Bouncing between sides; why I’m not the good guy

See, one thing about Scofield is that for those that he cares about, he’ll do just about anything. But he’ll screw you three ways to Sunday if he doesn’t. – Alex Mahone, Prison Break

Over the last few weeks, there have been a number of articles on how people should react to abuse claims in light of such claims made by Julie McMahon against her former husband Tony Jones. The overwhelming point being made is that you should always believe the person making the claims, always believe the abused. Sounds pretty obvious, a no brainer; but there have been some things that have gotten in the way and made me uncomfortable when voicing such support; and after writing this I’m not sure they’re particularly good ones but we’ll come back to that.

From where I am, I was being presented with this; take the word of someone you don’t know over the word of someone else you don’t know. Whichever side you take, there are extending consequences. If you take the side of the accused, you’re saying the accuser is lying and you run the risk of disbelieving a victim of abuse and if they are to get support they need, and for others to speak up, people to believe them. If you take the side of the accuser, you’re saying the accused is guilty and should be punished accordingly. To punish someone on nothing but another persons word seems totally absurd to me. Both situations leave me very uncomfortable. Note the latter situation is not saying the accused is innocent, I need more than just someone’s word before labeling someone guilty which brings me to a big problem.

Evidence. Having evidence is usually absolutely great, needed and something I encourage people to get in most situations. In the vast majority of abuse cases however, there isn’t much (if any) evidence that abuse has taken place. Very often it’s one word against another which is why cases rarely get to court and even fewer result in successful prosecutions. This isn’t the argument that’s being made though, what many are saying is “why do we even need evidence? We have the word of the victim, that should be enough“. It certainly isn’t for the courts under the current system and the only way around that is to change the emphasis to guilty until proven innocent. Since that’s a huge can of worms and not likely to happen, the whole situation gets played out in social media, guilt and innocence are decided and I feel much stuck in the middle being bounced back and forth, especially since it’s been made clear that neutrality is not an option. At the moment, I need more than someone’s word, especially if I’m going to be calling for action against them.

Here’s the kicker though, if one of my friends came to me saying they’d been abused, everything I’ve put above about needing evidence and not judging on the basis of someone’s word goes out the window. It wouldn’t even enter my mind to do anything but believe them. Loyalty is something I strive for, I would do anything for them but it may work against me. If one of my friends were accused of abusing someone, I’d have it out with them but until then, I would defend them because they’re my friend. I can already hear the cries of “you’re supporting abusers” and “maintaining the status quo“. I want to be doing the opposite but my sense of loyalty would mean I defend them to begin with. That may change if I’m convinced they have in fact abused someone, but then I’m still stuck with consequence 1; disbelieving an abuse victim. If one friend were accused of abusing another, well……I’m not even going to finish that sentence.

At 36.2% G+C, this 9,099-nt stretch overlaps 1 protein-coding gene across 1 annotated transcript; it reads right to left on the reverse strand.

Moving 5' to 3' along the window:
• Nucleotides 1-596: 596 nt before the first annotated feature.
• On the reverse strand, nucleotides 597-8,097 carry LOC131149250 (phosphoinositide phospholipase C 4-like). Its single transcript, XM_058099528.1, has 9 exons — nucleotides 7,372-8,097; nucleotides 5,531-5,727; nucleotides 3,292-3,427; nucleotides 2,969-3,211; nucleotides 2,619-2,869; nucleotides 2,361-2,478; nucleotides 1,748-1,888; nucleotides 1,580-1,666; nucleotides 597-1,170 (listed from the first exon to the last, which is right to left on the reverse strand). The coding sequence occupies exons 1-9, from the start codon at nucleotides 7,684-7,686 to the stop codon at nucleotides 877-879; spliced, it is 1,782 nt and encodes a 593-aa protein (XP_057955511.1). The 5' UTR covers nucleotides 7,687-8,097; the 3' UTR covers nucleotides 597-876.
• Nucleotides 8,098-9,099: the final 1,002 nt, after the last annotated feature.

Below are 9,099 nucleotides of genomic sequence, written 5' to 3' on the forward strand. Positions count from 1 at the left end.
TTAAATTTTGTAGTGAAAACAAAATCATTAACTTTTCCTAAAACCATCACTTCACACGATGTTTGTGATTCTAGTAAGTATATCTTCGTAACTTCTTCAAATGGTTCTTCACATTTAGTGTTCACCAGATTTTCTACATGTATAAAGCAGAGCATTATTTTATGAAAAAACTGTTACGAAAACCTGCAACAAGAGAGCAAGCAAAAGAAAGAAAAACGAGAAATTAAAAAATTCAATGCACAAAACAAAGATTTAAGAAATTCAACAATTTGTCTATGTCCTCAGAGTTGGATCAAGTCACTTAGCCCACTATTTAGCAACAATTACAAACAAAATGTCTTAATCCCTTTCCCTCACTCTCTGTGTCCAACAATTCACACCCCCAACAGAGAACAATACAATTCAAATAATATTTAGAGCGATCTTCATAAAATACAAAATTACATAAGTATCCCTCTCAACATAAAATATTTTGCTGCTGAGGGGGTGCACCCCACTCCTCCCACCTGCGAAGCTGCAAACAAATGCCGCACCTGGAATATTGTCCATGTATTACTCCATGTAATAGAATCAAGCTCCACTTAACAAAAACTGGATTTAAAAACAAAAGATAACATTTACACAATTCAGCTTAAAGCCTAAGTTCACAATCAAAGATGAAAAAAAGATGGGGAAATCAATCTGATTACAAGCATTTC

I know whether I know someone should not affect whether I support them, but it does and has. Because I didn’t know Julie McMahon, I had no reason to believe or disbelieve her, but I had no reason to believe or disbelieve Tony Jones either. When Julie McMahon first made her allegations, it was in a comment section of an internet post. She was an anonymous username to me, one among millions on the internet. Experience has taught me to be cautious when dealing with people on the internet and those that make claims, particularly in comments sections. I’m usually skeptical and I was wrong this time, but 9 times out of 10 I wouldn’t have been wrong to be skeptical, in the same way by believing those who claim to have been abused I won’t be wrong 9 times out of 10 either. Next time…..yeah, next time I might not get more evidence other than comments on the internet.

I’m under no illusions that to many I’m not the good guy and not in the Dark Knight “being a bad guy for a greater good” kind of way. I’m not sure they’re wrong in that perception either. I know many won’t trust me to believe them when they claim to be abused, many see me as unsafe because I didn’t believe Julie from minute one; and they may not be wrong on that either. That is something I’m just going to have to live with for the moment. For what it’s worth, I’m sorry I didn’t believe Julie McMahon from the outset, no matter how justified other feelings felt. I can’t ignore what people are saying about handling abuse claims, but I can’t seem to get over these hurdles regarding pronunciation of guilt either. It seems whatever side I go, I’m proclaiming someone guilty of something.

All I can do is keep doing what I’m doing, keep trying, for better or for worse.

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One thought on “Bouncing between sides; why I’m not the good guy

  1. […] topic with a lot of grey areas, but once again I find myself stuck in the middle and very much not the good guy in all […]

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